The U.S. Court of Appeals for the Seventh Circuit recently affirmed a trial court’s summary judgment ruling in favor of a debt collector asserting a bona fide error defense to an action under the federal Fair Debt Collection Practices Act.
Here, the debtor disputed the debt by emailing two officers of the debt collector company, and not by following the dispute procedures described in the written instructions provided by mail to the debtor.
A copy of the opinion in Ross v. Financial Asset Management Systems is available at: Link to Opinion.
A debtor defaulted on a debt then later married his spouse. The debtor and spouse shared a phone plan and office. In an attempt to collect the debt, a debt collection company initially mailed the debtor a letter. The debtor did not follow the dispute process as outlined in the letter and separately emailed the chief executive officer and vice president of operations of the collection company to dispute the debt.
The officers of the company did not recall seeing the debtor’s dispute email. As a result, the company took no action to address the debtor’s dispute letter. Therefore, the company did not follow its standard policy of stopping collection activity and proceeded to contact the debtor’s spouse via telephone. The company contacted the debtor’s spouse 12 times in an attempt to reach the debtor to collect the debt.
The debtor’s spouse (“plaintiff”) ultimately sued the debt collector (“defendant”) alleging the calls violated the FDCPA, 15 U.S.C. § 1692 et seq. The plaintiff asserted the defendant violated § 1692g(b) by continuing debt collection activities after the debtor disputed the debt and without first providing verification of the debt. The plaintiff further alleged the defendant violated § 1692d and 1692d(5) because (1) the defendant continued to call the plaintiff after the debtor disputed the debt, (2) the defendant continued to call the plaintiff after she notified the defendant that she does not use her phone, and (3) the defendant disconnected calls with the plaintiff after she answered.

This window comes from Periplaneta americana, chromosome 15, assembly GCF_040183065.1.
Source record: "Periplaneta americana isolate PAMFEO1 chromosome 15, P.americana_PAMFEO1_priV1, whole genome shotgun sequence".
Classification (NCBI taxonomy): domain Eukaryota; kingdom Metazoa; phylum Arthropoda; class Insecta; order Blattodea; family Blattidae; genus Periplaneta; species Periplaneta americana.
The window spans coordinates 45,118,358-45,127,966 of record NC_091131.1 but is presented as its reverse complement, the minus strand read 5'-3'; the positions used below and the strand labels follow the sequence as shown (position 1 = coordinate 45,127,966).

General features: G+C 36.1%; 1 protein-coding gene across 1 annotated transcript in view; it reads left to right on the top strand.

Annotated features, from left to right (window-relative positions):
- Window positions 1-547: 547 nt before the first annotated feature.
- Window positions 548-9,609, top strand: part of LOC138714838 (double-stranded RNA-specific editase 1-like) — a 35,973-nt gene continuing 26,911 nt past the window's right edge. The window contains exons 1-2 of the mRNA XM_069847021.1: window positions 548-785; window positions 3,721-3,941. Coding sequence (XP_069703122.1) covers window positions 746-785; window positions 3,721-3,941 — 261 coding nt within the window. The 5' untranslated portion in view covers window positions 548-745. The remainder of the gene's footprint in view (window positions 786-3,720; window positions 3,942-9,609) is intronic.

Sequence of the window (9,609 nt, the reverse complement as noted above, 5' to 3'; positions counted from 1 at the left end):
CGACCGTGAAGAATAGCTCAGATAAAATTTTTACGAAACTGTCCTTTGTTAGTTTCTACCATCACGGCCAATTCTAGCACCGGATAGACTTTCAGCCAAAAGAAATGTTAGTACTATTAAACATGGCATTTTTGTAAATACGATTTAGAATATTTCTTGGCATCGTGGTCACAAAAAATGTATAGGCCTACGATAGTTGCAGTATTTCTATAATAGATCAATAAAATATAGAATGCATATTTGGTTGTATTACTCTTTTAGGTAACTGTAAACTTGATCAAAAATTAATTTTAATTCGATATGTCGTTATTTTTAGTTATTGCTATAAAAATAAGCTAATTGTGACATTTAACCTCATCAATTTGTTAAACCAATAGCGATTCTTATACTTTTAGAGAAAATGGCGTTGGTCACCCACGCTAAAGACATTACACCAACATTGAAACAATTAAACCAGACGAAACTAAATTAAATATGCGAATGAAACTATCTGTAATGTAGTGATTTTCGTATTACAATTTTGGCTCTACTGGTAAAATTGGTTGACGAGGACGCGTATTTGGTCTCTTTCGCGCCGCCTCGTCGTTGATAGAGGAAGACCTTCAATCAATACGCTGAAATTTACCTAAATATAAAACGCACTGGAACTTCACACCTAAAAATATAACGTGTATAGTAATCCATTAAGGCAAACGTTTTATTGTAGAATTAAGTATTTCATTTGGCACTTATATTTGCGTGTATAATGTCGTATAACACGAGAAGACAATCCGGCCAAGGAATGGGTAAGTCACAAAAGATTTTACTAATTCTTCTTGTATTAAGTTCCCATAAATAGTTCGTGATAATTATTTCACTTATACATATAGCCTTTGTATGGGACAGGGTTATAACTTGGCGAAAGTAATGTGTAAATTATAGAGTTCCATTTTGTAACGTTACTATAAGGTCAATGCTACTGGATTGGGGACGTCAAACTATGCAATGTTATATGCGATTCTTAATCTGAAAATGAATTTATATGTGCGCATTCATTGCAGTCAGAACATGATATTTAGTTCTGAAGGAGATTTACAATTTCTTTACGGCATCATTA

The plaintiff alleged that the 12 unwanted phone calls were illegal and caused her to experience stress, which physically manifested in crying and difficulty sleeping. The plaintiff and defendant both moved for summary judgment. The trial court held the plaintiff could not bring a claim under § 1692g(b) because she is not a “consumer” for the purposes of that provision. The trial court also concluded that a reasonable jury could not infer that the defendant violated § 1692d and 1692d (5), and even if it could, the trial court found that the defendant would prevail under the affirmative defense of bona fide error under § 1692k(c). The plaintiff appealed.
On appeal, the plaintiff argued that the trial court erred by finding that she was not a “consumer” under 15 U.S.C. § 1692g(b). As you may recall, the statute provides that if the consumer notifies the debt collector in writing that the debt is disputed within 30 days after receipt of the notice, the debt collector must cease collection of the debt until the debt collector mails verification to the consumer.
Here, the Seventh Circuit assumed, without deciding, that the plaintiff has a cause of action in order that it could address the merits of the trial court’s decision addressing the defendant’s bona fide error defense. See Knopick v. Jayco, Inc., 895 F.3d 525, 529–30 (7th Cir. 2018); Dunnet Bay Constr. Co. v. Borggren, 799 F.3d 676, 689 (7th Cir. 2015).
The bona fide error defense requires a debt collector to show that (1) the violation was not intentional, (2) the violation resulted from a bona fide error, and (3) the debt collector maintained procedures reasonably adapted to avoid any such error. Kort v. Diversified Collection Servs., Inc., 394 F.3d 530, 537 (7th Cir. 2005).